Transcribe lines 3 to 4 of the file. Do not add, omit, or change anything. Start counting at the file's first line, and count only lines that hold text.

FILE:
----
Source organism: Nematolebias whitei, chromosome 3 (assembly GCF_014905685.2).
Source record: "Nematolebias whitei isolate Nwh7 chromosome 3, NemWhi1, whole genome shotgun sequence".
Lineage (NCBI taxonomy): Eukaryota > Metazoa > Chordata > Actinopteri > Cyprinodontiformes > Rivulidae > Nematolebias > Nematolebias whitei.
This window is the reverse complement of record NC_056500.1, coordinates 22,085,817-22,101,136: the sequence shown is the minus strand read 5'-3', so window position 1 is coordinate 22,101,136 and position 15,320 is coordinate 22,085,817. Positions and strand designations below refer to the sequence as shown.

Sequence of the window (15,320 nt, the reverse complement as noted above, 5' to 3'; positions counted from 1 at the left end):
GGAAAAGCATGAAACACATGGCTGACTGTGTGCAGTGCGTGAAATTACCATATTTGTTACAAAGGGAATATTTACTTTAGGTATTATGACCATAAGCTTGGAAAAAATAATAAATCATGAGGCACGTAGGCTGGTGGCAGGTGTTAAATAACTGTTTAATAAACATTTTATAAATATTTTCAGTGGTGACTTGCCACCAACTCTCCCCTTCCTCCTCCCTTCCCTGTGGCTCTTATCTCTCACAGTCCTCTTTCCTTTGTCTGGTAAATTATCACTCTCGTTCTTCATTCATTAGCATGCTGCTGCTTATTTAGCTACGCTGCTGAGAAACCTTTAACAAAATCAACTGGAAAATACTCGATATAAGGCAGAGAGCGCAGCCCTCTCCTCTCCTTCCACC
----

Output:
Lineage (NCBI taxonomy): Eukaryota > Metazoa > Chordata > Actinopteri > Cyprinodontiformes > Rivulidae > Nematolebias > Nematolebias whitei.
This window is the reverse complement of record NC_056500.1, coordinates 22,085,817-22,101,136: the sequence shown is the minus strand read 5'-3', so window position 1 is coordinate 22,101,136 and position 15,320 is coordinate 22,085,817. Positions and strand designations below refer to the sequence as shown.